I had a wonderful time chatting with the wine rep and wine maker at this booth. They had quite a large range of wines to try over the three labels which I ended up comparing and contrasting with as I went through.

Ranking the Sauvignon Blanc’s (and the labels overall):

1. Squealing Pig

2. 900 Grapes

3. Matua

I also enjoyed the 900 Grapes Merlot over their Pinot Noir (both $19.99) – it seems that Merlot was out to surprise me this night and was trying to convince me to give it another try after swearing off it a few years ago.

Portugal

Casa Santos Lima

This is the same people who make the wine LAB which I loved and reviewed in this blog. I went through the rest of their range that they import to Australia and there were some other gems to be found like the LAB in their range.

Bons VentosRose ($9.99) – refreshing and a great value for money rose.

Quinta Das Setencostas Red ($14.99) – Not a bad wine, I still preferred LAB to this one personally but I wouldn’t mind having a bottle of this over dinner either.

Touriz ($26.66) – complex red wine with cherries, blackcurrant and plums. Loved it!

USA

Wente Vineyard

I worked this booth at last years show so I quickly popped by to try the Beyer Ranch Zinfandel ($19.99) and the Morning Fog Chardonnay ($19.99) once more. They were both as nice as I remembered from last year and the booth was very busy so I did not linger for very long.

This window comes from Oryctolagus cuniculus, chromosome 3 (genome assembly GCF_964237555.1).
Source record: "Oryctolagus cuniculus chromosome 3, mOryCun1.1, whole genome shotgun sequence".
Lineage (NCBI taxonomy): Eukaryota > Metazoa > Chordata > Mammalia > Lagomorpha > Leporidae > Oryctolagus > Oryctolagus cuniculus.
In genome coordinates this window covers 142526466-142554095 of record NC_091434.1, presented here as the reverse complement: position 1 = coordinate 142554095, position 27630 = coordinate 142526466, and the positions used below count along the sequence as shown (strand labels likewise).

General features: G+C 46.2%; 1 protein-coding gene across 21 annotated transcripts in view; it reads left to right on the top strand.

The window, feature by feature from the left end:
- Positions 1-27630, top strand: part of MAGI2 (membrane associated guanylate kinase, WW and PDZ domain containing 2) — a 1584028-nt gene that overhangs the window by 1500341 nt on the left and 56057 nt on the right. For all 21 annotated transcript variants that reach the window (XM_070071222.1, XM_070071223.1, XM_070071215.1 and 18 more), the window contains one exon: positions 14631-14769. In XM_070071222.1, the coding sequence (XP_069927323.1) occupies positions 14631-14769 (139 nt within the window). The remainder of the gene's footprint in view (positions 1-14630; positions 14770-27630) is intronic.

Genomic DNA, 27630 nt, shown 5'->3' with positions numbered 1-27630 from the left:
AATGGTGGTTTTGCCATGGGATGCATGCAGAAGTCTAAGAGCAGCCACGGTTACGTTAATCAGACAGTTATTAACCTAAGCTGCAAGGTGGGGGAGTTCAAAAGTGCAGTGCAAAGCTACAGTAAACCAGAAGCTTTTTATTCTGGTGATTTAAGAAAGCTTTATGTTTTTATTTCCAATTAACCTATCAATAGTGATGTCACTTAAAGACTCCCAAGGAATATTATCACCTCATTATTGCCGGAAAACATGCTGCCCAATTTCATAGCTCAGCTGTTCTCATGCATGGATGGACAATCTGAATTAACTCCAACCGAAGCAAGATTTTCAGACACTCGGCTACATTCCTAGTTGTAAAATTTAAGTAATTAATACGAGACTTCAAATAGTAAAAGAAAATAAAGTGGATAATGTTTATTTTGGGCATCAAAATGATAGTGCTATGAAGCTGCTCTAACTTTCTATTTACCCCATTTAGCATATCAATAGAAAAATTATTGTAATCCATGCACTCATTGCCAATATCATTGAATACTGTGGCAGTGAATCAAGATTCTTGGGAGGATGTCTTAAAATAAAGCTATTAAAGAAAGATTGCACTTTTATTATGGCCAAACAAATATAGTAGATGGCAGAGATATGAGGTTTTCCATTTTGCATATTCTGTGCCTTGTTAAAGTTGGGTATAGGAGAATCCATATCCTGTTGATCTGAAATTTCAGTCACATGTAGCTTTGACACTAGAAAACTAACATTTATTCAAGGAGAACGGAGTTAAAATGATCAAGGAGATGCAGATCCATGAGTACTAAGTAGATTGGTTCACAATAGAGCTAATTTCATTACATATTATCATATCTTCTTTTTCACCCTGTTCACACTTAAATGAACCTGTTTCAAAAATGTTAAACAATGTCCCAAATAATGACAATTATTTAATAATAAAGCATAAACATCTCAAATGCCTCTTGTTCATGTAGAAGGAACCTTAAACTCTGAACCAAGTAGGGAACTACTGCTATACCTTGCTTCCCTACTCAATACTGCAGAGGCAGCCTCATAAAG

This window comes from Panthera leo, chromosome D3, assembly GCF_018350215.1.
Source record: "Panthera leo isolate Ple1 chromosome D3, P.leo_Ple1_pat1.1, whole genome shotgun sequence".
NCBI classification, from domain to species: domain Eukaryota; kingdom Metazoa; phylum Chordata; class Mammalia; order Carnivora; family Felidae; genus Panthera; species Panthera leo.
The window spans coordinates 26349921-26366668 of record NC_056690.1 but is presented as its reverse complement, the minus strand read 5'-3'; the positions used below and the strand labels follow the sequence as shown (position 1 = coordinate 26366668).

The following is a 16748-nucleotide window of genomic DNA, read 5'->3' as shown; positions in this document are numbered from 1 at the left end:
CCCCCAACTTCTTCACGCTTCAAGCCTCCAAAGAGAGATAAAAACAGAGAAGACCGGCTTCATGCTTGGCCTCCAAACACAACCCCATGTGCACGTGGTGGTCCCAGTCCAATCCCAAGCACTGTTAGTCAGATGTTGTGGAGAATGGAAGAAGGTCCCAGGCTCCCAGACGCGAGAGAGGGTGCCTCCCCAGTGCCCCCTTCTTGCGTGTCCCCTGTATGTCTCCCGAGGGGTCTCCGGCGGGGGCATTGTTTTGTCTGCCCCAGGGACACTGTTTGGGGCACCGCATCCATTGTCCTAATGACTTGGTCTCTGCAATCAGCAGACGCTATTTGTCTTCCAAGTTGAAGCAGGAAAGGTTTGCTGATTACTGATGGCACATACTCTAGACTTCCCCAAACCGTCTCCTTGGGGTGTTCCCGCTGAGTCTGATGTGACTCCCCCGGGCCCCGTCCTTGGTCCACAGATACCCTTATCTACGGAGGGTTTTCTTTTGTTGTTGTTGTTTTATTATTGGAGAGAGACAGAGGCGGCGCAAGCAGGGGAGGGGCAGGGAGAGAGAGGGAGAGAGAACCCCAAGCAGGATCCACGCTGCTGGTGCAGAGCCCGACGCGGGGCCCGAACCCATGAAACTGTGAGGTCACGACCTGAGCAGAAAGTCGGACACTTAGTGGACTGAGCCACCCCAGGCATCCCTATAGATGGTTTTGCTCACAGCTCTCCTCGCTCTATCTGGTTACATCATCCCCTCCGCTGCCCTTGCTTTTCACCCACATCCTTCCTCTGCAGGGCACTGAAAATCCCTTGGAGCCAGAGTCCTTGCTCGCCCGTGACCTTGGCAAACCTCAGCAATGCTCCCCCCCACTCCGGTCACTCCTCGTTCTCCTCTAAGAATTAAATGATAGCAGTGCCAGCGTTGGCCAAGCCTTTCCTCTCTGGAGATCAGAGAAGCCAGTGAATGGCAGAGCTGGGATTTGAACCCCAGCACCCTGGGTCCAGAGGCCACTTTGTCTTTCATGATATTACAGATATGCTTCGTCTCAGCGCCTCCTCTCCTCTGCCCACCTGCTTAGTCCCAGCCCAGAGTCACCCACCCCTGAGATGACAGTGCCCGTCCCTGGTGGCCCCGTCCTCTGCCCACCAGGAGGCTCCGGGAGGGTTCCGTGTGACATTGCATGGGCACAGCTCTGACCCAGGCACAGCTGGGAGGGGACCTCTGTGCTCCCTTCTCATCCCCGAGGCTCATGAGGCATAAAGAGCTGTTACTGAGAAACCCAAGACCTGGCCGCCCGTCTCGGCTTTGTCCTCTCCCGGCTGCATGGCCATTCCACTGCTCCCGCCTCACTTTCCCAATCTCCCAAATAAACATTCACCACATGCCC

Chalkboard Series

This is another Coles exclusive range. One which is in the process of being added to (Matt Skinner mentioned that there will be a Prosecco out in the near future from Brown Brother under this label, which I am definitely going to be on the look out for after my first tasting of a Prosecco at this event!)

The Central Otago Pinot Noir ($18.99) was a definite favourite of many people at the booth tasting the wines. However it was the Cote’s du Rhone ($11.99) which stole my heart in this range!

Until next time!

Wino101: Like This, Try That (second instalment)

Hi everyone,

You may remember one of my earlier posts on this blog where I suggested alternatives for common white wines. In this post I will hopefully make red wine varietals a little more approachable.

Like Shiraz, Try Zinfandel

When I say Zinfandel, I am referring to the robust style seen in Australia and not the one that many Americans will think of. Zinfandel in Australia is a red wine which ranges in its body and intensity of flavours depending upon the climate it was grown in as well as the winery producing it. Below is the description for the 2010 vintage Zinfandel from Cape Mentelle in Margaret River, Western Australia which has been described to me as the Holy Grail of Western Australian Zinfandels.

APPEARANCE: Dark crimson.

NOSE: Ripe plums with chocolate, allspice, maraschino cherries, juniper berries and aged tobacco.

PALATE: Ripe mulberry, rhubarb and summer pudding with cinnamon, dark chocolate and fleshy plums. The wine is opulent and rich with savoury spicy tannins balanced by fresh and vibrant red fruits. The sweet fruit carries the entire palate contributing to length of flavour.

Like Cabernet Sauvignon, Try Cabernet Franc